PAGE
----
Tag Archives: martha payne

Good News #2

This is the second post of our “Good News” series—a series to highlight the accomplishments of the English Department’s graduate students and faculty. Here’s what they’ve been up to:

Adam R. Beach’s essay “Global Slavery, Old World Bondage, and Aphra Behn’s Abdelazer,” was accepted for publication in Eighteenth Century: Theory and Interpretation, and will appear in their Winter 2012 issue.

Peter Bethanis’ short story “Poet and Clown” was accepted for publication in Art Times.

Cathy Day has received a Beatrice, Benjamin and Richard Bader Fellowship in the Visual Arts of the Theatre from Harvard University’s Houghton Library. Each fellow is expected to be in residence at Houghton for at least four weeks during the period from July 2011, through June 2012. Her project for the fellowship is entitled, “Looking for Linda: The Scrapbooks of Mrs. Cole Porter.”

Tiffany Ellis delivered a presentation of her paper, entitled “Cohort-Oriented Project-Based Learning in ESL Teaching,” at the meeting of the Indiana Teachers of English to Speakers of Other Languages (INTESOL). The meeting took place in Indianapolis, in November of 2010.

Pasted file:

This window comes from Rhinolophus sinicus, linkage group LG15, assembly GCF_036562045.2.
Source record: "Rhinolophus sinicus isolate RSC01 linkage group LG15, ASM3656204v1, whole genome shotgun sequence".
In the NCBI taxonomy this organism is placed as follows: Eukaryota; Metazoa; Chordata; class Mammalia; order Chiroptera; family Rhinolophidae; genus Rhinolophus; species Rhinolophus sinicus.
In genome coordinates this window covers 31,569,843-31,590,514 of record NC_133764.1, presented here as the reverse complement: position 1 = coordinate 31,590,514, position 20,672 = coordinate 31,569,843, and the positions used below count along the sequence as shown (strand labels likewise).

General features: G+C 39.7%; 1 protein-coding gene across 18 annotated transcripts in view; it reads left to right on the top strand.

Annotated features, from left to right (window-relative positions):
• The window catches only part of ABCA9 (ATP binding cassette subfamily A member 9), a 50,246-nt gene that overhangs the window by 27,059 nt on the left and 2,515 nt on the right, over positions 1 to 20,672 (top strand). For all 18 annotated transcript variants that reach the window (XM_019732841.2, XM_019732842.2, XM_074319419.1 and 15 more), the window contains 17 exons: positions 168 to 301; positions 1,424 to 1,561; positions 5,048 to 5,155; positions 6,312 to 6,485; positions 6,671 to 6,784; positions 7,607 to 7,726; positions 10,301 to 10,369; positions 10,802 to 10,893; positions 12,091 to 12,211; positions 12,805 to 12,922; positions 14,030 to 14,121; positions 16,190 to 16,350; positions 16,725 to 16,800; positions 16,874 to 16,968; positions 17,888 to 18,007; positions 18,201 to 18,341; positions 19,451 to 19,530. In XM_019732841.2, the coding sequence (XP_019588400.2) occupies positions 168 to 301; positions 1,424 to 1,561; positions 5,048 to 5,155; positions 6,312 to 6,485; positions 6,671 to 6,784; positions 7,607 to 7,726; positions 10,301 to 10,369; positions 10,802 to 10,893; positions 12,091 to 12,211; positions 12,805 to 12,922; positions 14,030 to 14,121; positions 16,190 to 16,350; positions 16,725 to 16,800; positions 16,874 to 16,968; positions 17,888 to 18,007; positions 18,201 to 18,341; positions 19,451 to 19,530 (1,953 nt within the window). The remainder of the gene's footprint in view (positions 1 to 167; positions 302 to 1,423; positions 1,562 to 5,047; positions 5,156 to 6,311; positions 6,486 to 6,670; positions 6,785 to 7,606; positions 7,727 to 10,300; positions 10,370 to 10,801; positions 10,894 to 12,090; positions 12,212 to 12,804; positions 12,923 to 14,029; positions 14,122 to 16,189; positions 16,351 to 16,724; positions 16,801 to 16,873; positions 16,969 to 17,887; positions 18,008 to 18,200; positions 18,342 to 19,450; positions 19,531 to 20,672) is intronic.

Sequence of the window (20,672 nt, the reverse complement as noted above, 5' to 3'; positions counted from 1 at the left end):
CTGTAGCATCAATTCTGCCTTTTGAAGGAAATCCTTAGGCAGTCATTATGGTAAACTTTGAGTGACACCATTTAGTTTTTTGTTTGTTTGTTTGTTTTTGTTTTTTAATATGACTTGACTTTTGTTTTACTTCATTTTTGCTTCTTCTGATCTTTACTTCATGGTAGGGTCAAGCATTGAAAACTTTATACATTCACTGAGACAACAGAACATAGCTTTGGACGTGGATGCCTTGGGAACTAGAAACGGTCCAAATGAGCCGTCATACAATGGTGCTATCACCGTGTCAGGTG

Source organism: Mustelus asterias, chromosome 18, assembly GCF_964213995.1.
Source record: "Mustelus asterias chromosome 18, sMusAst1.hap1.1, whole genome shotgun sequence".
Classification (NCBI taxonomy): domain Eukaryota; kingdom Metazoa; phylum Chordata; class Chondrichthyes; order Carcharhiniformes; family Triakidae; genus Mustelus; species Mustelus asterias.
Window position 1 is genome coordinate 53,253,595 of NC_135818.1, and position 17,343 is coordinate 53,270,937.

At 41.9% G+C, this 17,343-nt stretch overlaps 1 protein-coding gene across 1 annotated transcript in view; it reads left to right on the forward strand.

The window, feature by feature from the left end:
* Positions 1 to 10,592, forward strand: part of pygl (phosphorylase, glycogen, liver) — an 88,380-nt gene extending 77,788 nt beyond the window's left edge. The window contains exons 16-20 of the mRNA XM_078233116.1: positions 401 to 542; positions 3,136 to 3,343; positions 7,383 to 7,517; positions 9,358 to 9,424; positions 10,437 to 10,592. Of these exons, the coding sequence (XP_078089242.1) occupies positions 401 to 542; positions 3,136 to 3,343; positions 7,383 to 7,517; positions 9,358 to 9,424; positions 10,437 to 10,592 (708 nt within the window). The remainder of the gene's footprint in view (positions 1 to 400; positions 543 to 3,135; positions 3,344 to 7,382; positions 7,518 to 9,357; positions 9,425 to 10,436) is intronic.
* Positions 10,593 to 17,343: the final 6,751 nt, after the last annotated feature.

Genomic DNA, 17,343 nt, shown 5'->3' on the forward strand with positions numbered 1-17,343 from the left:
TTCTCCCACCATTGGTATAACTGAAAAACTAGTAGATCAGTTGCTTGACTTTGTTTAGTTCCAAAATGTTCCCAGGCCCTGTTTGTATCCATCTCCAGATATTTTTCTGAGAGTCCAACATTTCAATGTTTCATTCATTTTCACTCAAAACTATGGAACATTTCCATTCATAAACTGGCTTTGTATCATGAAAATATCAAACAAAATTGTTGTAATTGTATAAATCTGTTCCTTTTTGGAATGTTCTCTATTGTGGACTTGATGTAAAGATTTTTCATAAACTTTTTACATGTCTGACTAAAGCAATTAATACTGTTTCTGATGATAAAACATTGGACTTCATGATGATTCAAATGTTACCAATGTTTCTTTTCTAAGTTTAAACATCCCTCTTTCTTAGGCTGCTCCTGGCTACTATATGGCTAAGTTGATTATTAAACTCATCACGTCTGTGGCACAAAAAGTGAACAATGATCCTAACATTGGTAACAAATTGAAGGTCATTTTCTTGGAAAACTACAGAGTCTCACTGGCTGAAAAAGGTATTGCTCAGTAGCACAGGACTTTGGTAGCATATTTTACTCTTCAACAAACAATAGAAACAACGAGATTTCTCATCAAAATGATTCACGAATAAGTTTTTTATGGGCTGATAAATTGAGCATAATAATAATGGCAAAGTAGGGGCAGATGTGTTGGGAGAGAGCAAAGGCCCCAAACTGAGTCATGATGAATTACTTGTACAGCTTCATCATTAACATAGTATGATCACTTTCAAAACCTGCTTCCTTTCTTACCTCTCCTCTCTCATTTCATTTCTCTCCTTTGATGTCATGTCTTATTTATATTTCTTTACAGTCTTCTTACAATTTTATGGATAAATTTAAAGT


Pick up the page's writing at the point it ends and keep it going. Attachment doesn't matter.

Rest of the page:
Ashley Ellison’s essay “Connecting Memory and Research Through Eco-Composition,” is forthcoming in Indiana English. She will give a presentation with the same title in June at The Association for the Study of Literature & Environment’s conference, in Bloomington, Indiana. In March, Ellison presented a workshop with Elmar Hashimov at the East Central Writing Centers Association conference. The conference was titled “Communicating Across Cultures: The Role of Culture in the Tutoring Session,” and took place in Kalamazoo, Michigan.

Robert Habich’s book, Building Their Own Waldos: Emerson’s First Biographers and the Politics of Life-Writing in the Gilded Age, has been published by University of Iowa Press. His coauthored 2010 book, Romanticism and Transcendentalism, 1820-1865, which is part of the seven-volume Research Guide to American Literature, has been named an Outstanding Reference Book for 2011 by Library Journal.